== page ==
Communicating person-to-person can be challenging, even when a team member or team leader is well-versed in the 3 V’s of Communication (Verbal, Vocal, Visual). These days, many employees communicate between departments and divisions exclusively through email or instant messaging (IM).
Consider the way that you communicate with colleagues. Do you show genuine interest in the things they’re telling you? Do you avoid make eye contact? Do you sometimes mumble when you speak, or not speak loudly enough?
I speak regularly about the importance of working together as a team, and my blog is filled with advice on improving the synergy of work teams and effective team development. What I haven’t always addressed regularly is an important factor that can make or break a new team.
Teams and leaders are two sides of a single coin. It is only when they forget this that things can go awry. Leaders and teams must develop an unwavering bond in order for each to be effective and to accomplish the team goals.
A passive-aggressive team member, like any other employee, can be managed. You have to employ a team development strategy to maximize the best traits of this personality type and minimize their less desirable traits.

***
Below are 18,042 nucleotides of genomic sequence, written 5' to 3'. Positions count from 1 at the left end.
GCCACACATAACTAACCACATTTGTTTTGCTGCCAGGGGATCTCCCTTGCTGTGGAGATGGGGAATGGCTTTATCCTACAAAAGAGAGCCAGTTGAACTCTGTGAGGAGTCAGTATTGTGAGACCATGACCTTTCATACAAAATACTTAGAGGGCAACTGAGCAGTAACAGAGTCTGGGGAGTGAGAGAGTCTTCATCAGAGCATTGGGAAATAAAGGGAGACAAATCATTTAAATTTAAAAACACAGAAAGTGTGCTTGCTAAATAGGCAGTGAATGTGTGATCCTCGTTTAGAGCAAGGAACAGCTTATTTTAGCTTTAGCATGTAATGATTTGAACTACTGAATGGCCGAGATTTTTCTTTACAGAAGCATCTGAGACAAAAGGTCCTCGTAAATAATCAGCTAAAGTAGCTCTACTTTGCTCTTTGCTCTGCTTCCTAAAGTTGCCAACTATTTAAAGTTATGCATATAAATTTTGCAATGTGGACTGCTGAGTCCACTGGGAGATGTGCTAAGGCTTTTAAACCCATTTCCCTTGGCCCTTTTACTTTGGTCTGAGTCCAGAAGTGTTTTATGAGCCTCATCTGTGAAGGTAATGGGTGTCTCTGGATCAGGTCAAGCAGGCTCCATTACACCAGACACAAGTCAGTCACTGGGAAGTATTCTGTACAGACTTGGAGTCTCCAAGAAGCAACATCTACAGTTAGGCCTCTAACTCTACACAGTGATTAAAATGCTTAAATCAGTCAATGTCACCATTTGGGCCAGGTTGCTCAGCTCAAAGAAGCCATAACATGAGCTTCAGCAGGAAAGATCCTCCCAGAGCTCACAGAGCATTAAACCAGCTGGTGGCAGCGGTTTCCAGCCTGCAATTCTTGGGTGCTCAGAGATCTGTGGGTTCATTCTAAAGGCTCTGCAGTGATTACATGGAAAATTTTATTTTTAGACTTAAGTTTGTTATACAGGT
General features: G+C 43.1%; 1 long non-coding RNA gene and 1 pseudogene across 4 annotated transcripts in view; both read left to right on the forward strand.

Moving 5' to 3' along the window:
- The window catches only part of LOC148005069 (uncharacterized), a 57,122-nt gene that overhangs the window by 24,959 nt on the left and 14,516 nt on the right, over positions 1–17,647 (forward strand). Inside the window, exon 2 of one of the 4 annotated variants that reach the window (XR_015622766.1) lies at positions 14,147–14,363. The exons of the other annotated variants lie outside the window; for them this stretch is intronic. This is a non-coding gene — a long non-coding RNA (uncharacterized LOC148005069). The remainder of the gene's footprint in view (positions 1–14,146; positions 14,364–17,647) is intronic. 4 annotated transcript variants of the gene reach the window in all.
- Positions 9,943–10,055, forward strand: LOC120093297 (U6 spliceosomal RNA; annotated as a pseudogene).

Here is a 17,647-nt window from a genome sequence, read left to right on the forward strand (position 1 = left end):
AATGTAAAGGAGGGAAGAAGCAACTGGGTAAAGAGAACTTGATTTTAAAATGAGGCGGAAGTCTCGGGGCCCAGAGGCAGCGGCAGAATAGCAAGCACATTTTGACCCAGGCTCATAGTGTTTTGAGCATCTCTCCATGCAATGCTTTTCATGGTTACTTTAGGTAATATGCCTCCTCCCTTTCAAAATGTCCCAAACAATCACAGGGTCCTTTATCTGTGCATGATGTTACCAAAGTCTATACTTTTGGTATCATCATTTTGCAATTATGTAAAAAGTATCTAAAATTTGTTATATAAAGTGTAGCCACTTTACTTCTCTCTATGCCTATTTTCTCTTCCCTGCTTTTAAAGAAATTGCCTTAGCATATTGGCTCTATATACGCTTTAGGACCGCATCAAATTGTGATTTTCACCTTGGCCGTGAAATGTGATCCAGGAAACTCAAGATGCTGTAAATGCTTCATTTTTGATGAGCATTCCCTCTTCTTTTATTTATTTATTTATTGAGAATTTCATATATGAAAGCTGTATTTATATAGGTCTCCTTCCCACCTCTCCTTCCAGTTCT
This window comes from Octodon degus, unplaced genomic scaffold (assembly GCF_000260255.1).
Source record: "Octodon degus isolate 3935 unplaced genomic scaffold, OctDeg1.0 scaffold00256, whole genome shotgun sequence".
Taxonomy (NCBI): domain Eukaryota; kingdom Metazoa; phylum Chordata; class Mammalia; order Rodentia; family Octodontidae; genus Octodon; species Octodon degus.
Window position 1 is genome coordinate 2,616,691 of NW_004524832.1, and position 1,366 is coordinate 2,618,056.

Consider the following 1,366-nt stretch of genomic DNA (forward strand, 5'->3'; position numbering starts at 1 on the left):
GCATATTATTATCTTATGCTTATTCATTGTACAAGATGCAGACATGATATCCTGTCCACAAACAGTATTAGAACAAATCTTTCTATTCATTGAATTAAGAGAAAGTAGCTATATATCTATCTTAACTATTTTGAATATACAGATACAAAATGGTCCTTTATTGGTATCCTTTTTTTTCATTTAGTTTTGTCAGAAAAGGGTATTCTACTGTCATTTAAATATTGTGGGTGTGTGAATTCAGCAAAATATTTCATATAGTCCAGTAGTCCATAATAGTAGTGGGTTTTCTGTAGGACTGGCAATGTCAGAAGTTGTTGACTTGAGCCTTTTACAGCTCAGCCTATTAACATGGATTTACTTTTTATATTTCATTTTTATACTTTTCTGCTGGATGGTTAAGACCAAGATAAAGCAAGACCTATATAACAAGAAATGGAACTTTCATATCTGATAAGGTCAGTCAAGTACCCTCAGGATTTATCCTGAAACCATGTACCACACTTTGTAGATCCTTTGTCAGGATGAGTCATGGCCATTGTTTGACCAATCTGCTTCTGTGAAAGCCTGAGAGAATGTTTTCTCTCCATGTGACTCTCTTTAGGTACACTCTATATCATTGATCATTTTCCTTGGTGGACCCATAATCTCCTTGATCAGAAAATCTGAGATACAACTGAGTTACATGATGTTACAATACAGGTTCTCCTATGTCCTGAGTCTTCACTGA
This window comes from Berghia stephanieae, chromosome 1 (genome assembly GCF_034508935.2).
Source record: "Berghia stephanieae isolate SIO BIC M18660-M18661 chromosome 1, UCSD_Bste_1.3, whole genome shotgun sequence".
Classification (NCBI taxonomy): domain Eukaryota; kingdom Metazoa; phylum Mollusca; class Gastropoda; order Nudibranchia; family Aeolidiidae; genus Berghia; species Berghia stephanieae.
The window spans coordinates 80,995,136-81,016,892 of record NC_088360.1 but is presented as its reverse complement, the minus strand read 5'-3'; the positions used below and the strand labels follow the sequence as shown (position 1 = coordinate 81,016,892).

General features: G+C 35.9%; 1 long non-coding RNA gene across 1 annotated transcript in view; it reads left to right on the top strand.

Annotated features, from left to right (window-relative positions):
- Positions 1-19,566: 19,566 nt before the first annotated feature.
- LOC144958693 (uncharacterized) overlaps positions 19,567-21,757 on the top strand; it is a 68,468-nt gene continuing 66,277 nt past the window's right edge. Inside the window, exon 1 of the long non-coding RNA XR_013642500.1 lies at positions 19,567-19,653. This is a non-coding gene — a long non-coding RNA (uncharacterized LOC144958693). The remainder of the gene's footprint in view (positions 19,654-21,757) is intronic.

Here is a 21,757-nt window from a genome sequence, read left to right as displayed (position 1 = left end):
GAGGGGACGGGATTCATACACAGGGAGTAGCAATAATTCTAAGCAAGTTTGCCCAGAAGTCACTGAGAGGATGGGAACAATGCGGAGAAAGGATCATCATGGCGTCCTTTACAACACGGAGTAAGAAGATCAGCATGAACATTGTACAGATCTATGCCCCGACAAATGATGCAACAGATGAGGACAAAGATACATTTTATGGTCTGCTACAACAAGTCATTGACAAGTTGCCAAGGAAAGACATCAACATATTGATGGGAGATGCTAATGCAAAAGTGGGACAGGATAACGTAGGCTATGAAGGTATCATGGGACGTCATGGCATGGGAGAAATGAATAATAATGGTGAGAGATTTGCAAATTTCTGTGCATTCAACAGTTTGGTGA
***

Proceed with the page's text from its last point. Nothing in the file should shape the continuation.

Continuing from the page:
A faster way to take the pulse of your work team, and a critical leadership development skill, is to get up and walk around the work area. You’ve probably heard of the acronym used to describe this activity: MBWA, or Management By Walking Around. A few wags refer to it sarcastically as “Management By Wandering Aimlessly.” Yet as J.R.R. Tolkien writes in “The Lord of the Rings” trilogy of books, “Not all those who wander are lost.” MBWA is walking around with a purpose.
As a leader, you want to prime your team for success. How do you accomplish that? Here are four foolproof ways tp foster a successful organizational culture
We all operate, within three distinct zones: The Comfort zone, the Growth zone, and the Panic zone. Understanding and identifying which zone your team is in may be a critical team development skill.
Change can be very stressful for a team. It creates what I call the FUD Factor: Fear, Uncertainty and Doubt. Leading your team through these stressful times, with as little upset as possible, is a critical teamwork skill.
A critical leadership development skill is understanding your leadership style. Are you General Patton, or Ghandi? Or somewhere in between?